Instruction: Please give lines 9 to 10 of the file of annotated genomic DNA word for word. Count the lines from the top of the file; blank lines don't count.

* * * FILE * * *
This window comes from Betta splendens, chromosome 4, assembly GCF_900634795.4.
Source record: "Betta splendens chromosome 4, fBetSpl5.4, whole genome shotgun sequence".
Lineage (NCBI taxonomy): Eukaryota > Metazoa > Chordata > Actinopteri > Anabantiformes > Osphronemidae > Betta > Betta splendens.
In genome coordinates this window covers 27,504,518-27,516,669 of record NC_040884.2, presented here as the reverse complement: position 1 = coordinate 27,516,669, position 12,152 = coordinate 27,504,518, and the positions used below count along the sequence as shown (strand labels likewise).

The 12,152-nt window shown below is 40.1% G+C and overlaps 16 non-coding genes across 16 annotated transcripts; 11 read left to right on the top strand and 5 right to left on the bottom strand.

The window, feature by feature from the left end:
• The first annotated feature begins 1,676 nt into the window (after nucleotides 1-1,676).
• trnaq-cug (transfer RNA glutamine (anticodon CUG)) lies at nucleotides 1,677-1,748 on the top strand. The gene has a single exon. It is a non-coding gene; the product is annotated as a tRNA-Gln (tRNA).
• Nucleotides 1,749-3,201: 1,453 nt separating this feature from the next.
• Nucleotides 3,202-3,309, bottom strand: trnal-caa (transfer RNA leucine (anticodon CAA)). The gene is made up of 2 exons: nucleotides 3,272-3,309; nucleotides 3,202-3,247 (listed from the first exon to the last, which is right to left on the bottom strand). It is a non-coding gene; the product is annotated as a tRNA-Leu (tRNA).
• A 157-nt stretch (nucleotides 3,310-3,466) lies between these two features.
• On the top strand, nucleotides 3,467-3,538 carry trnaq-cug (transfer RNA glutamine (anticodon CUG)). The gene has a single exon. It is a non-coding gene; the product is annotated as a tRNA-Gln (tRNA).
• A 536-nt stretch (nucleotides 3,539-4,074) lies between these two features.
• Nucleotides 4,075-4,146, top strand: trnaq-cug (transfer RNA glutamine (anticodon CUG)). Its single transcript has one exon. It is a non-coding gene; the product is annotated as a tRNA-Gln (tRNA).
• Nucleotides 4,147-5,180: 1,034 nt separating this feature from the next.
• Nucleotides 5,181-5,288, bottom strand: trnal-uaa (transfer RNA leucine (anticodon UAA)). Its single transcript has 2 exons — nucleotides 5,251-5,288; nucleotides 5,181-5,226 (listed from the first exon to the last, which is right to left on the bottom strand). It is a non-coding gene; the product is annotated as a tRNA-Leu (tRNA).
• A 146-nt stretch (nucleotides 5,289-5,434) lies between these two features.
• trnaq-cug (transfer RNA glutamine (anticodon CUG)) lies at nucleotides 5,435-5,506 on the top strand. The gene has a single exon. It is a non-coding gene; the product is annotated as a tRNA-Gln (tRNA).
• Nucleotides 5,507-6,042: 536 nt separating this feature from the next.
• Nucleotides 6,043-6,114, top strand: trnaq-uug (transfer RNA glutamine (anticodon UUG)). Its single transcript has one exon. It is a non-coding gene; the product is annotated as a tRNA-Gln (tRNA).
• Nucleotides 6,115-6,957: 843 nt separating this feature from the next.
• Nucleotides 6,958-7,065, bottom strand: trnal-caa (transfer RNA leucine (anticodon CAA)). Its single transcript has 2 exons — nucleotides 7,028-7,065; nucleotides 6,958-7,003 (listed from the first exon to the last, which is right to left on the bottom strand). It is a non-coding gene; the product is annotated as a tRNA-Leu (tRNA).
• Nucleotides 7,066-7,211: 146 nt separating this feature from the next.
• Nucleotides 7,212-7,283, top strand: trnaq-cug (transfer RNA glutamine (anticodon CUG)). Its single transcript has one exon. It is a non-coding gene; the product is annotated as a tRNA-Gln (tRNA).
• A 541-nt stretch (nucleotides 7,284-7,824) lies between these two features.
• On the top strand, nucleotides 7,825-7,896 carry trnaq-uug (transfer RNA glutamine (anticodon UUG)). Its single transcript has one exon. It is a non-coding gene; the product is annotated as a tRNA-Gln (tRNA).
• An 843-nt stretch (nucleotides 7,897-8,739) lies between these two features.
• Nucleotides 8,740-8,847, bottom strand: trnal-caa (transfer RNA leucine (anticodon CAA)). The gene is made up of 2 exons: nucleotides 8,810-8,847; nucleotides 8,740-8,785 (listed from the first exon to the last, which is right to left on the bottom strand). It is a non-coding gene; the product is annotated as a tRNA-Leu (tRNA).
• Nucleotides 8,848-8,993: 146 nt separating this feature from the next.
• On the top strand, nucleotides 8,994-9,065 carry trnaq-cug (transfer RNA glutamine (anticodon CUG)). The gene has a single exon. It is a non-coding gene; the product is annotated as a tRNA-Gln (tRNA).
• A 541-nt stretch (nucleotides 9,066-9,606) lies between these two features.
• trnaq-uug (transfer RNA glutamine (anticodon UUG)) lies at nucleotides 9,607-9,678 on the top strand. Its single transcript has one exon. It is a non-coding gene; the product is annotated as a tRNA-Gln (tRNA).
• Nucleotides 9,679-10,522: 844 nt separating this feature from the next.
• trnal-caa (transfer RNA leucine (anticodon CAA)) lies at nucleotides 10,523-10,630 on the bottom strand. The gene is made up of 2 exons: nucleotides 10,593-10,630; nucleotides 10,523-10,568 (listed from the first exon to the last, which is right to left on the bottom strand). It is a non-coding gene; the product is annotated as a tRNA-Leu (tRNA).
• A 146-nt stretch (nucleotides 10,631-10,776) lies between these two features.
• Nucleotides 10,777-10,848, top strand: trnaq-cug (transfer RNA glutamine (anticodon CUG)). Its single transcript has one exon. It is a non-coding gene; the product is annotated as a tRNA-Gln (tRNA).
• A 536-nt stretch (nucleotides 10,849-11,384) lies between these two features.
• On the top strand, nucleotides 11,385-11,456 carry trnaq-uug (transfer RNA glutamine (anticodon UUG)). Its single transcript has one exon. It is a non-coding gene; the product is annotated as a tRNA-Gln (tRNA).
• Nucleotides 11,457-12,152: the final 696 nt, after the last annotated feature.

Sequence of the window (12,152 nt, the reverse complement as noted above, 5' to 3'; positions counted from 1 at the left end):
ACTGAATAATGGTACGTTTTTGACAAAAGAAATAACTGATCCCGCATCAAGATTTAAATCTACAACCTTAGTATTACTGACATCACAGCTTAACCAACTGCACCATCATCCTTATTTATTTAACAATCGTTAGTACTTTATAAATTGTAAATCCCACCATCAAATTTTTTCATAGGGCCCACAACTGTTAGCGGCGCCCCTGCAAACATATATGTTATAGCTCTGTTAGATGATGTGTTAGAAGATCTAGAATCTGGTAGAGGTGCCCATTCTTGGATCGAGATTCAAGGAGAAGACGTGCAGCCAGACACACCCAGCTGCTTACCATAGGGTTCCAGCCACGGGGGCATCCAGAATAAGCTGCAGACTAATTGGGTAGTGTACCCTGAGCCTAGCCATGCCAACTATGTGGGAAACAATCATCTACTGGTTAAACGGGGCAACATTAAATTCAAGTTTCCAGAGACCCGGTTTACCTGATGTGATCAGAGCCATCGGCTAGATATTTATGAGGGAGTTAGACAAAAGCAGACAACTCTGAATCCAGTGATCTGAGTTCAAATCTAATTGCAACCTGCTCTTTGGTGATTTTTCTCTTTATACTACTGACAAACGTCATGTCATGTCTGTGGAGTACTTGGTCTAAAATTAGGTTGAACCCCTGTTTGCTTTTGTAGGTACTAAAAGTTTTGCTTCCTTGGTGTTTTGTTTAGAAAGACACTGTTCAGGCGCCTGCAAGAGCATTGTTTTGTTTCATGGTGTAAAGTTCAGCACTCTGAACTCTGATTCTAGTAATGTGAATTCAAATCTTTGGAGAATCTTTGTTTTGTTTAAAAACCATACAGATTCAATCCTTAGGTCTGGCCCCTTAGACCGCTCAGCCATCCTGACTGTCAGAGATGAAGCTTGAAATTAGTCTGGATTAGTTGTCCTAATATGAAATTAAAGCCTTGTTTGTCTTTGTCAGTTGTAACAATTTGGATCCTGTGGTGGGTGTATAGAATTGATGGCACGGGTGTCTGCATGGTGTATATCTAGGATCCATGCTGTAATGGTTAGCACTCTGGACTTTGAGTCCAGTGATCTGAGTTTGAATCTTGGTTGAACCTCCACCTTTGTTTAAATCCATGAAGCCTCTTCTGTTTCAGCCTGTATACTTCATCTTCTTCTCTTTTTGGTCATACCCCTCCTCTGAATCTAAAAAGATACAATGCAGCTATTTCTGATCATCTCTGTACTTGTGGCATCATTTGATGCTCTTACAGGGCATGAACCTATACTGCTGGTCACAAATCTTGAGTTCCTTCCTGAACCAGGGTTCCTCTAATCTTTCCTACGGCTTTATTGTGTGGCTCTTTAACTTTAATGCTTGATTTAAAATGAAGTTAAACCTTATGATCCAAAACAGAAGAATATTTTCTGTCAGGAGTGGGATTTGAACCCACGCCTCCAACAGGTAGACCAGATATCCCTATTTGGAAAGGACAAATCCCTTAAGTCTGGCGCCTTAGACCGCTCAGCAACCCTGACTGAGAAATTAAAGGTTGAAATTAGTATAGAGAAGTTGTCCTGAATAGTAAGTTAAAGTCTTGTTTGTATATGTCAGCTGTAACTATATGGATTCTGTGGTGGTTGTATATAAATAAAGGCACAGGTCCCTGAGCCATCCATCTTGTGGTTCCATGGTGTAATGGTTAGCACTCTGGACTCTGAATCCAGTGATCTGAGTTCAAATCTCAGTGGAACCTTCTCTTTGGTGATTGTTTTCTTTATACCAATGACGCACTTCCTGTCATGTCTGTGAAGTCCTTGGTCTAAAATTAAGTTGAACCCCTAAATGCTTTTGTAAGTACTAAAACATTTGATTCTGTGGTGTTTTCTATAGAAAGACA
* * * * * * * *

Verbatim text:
• Nucleotides 1,749-3,201: 1,453 nt separating this feature from the next.
• Nucleotides 3,202-3,309, bottom strand: trnal-caa (transfer RNA leucine (anticodon CAA)). The gene is made up of 2 exons: nucleotides 3,272-3,309; nucleotides 3,202-3,247 (listed from the first exon to the last, which is right to left on the bottom strand). It is a non-coding gene; the product is annotated as a tRNA-Leu (tRNA).